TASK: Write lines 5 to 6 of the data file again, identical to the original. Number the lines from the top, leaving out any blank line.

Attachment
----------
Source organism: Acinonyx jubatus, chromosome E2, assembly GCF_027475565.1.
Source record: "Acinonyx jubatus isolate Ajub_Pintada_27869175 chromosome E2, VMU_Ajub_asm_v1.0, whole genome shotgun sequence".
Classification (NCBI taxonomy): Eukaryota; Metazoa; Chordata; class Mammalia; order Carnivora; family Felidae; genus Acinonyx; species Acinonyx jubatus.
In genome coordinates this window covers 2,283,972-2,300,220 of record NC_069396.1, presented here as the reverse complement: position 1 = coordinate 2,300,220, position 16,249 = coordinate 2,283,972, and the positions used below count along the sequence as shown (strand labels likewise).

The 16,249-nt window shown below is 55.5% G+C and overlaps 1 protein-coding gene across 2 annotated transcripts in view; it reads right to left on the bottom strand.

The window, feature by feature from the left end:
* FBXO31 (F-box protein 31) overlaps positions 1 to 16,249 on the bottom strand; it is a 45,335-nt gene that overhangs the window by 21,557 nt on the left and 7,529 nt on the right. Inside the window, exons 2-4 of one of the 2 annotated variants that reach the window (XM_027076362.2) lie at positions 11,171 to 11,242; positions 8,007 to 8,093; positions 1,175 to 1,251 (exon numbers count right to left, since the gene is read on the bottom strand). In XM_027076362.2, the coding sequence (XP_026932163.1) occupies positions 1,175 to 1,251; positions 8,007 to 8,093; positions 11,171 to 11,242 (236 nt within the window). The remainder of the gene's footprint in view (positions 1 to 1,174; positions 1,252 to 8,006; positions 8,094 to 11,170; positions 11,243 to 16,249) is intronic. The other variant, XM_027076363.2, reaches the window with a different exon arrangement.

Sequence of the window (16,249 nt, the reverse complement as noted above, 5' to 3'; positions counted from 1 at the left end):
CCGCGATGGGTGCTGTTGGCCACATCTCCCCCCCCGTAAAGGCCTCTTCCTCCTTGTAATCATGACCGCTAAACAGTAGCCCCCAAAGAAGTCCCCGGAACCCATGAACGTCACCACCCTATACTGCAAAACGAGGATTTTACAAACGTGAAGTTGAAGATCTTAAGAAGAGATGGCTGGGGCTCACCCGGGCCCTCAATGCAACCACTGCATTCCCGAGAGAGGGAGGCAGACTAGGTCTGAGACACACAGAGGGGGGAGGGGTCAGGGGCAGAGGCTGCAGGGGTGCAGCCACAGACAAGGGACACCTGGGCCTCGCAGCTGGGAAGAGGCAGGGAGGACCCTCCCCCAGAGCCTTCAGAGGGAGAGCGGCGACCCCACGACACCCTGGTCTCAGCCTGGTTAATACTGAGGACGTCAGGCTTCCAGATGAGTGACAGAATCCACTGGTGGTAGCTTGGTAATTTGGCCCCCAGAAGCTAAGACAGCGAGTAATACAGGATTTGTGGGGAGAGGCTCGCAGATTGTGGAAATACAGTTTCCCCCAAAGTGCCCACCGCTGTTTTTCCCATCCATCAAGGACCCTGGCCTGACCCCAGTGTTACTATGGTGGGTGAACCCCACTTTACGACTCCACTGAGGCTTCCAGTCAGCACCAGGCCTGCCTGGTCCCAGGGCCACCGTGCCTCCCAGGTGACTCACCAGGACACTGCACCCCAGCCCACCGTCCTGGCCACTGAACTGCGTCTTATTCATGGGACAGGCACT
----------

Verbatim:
The 16,249-nt window shown below is 55.5% G+C and overlaps 1 protein-coding gene across 2 annotated transcripts in view; it reads right to left on the bottom strand.

The window, feature by feature from the left end: